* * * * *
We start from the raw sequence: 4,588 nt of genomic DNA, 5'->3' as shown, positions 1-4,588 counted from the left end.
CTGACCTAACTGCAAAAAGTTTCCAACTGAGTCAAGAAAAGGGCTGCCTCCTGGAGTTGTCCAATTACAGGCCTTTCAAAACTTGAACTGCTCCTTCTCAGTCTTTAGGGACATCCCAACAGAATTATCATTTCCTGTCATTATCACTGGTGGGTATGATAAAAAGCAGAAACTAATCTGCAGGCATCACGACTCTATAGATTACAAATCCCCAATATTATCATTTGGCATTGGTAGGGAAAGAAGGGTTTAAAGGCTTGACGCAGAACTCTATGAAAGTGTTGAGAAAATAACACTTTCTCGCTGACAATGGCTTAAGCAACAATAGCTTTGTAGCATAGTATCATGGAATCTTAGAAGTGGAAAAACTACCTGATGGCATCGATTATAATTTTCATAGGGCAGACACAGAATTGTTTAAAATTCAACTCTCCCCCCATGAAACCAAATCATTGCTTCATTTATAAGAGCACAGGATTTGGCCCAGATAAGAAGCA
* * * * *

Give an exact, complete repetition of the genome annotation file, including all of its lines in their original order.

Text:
We start from the raw sequence: 4,588 nt of genomic DNA, 5'->3' as shown, positions 1-4,588 counted from the left end.
CTGACCTAACTGCAAAAAGTTTCCAACTGAGTCAAGAAAAGGGCTGCCTCCTGGAGTTGTCCAATTACAGGCCTTTCAAAACTTGAACTGCTCCTTCTCAGTCTTTAGGGACATCCCAACAGAATTATCATTTCCTGTCATTATCACTGGTGGGTATGATAAAAAGCAGAAACTAATCTGCAGGCATCACGACTCTATAGATTACAAATCCCCAATATTATCATTTGGCATTGGTAGGGAAAGAAGGGTTTAAAGGCTTGACGCAGAACTCTATGAAAGTGTTGAGAAAATAACACTTTCTCGCTGACAATGGCTTAAGCAACAATAGCTTTGTAGCATAGTATCATGGAATCTTAGAAGTGGAAAAACTACCTGATGGCATCGATTATAATTTTCATAGGGCAGACACAGAATTGTTTAAAATTCAACTCTCCCCCCATGAAACCAAATCATTGCTTCATTTATAAGAGCACAGGATTTGGCCCAGATAAGAAGCA